Praṇayama is the fourth limb of Yoga and brings us to the fourth part of my mini-series dedicated to the Yoga Sutras of Patanjali.
Pranayama is yogic breathing technique which is practiced to clear the physical and emotional obstacles in order to direct and expand the flow of prana – or ‘life force’ – throughout our energy pathways.
The power of controlling body and mind through the breath
Every cell in our bodies needs oxygen to function properly. So, it is no surprise that research shows that a regular practice of controlled breathing can decrease the effects of stress on the body and increase overall physical and mental health.
Praṇa is a force in constant motion that drives the energy of all living things. According to the ancient yogic tradition, we are born with a certain amount of praṇa and we can maintain it, increase it or decrease it through the air we breathe, the food we eat, the thoughts we think, the actions we perform and in general the kind of life we lead.
Ultimately, the entire yoga system is designed to maximise our prana through the regulation of bodily functions, cleansing practices, meditation and the cultivation of mindfulness in everything we do.
At a more literal level, Pranayama is an incredibly effective way to become aware of our own bodily reactions to stress factors and negative thoughts. Learning how to control our breath actually allows us to change unhealthy patterns and improve mental and physical wellbeing. Through mindful breathing, we are able to invigorate our bodies with this life force and change the way that our central nervous system reacts to stress.
The original formula for breath control is a 1:4:2 ratio. Inhale (Purak, in Sanskrit) for 1 second, retain the breath in the body for 4 seconds (Kumbhak, in Sanskrit) and exhale for 2 seconds (Rechak, in Sanksrit).
The practice of Praṇayama supports the physiological structure of our respiratory system, keeping it strong and toned as we age. Breathing practices also have a direct effect on our cardiovascular system by regulating the heart’s rhythm. When we take long, deep breaths, as is often encouraged in Praṇayama, we slow down our heart rate. Since living beings with slower heart rates generally live longer than those with faster heart rates, Pranayama literally extends our life.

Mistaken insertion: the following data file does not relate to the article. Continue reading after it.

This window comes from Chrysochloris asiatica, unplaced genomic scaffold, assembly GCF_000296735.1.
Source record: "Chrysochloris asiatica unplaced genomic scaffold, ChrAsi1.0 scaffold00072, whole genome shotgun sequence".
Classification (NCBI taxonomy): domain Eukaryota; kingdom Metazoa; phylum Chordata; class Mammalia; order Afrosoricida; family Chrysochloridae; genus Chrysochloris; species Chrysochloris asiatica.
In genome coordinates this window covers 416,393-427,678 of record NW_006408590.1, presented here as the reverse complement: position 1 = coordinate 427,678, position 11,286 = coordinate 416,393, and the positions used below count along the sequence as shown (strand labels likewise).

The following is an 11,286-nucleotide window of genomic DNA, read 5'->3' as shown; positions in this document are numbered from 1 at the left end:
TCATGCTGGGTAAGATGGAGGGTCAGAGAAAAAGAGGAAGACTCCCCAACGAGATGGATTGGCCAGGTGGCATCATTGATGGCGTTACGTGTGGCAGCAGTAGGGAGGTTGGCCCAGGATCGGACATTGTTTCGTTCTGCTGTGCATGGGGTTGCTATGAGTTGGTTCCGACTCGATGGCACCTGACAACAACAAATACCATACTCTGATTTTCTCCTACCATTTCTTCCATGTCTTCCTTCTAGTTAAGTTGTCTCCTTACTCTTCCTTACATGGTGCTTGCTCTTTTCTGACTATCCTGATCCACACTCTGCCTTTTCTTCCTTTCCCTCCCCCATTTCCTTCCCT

Mind and prana. Two wings of the same bird
Mentally, according to Patanjali, the practice of Pranayama can remove the veil made up of thoughts that can over our inner light. Mind and praṇa are often said to be like the two wings of a bird. Each moves and acts in accordance with the other. Because of this synchronic movement, we can use Pranayama to work on those thoughts that are blocking us from experiencing the truth within and ultimately to quiet the mind.
At its highest level, Pranayama allows us to access the great universal force known as Mahan Praṇa. Through continuous and extensive practice, it is said to align our highest self with a universal consciousness. This great force, which can manifest as a sense of awakening, is instrumental to realise our fullest potential.
In yoga, there are many different types of Pranayama practice. These five are responsible for various pranic activities in the body: Prana, Apana, Vyan, Udana & Samana. Out of these Prana and Apana are the most important. Prana is upward flowing and Apana is downward flowing. Practice of Pranayama achieves the balance in the activities of these pranas, which results in healthy body and mind.
On a very basic level, we all know that breathing is probably the most natural things we do. It is essentially what keeps us alive, but it is also a gift and a very powerful tool that enables us to bring balance in our lives.
Simply taking time to focus on our breath offers us the opportunity to pause from our daily preoccupations, physical symptoms and emotions that risk taking over our mind. By focusing on the breath, we can return to a neutral state of being, gain clarity, feel rejuvenated and enhance our overall sense of wellbeing. These are just a few wonderful reasons to invite a Pranayama practice into your daily routine.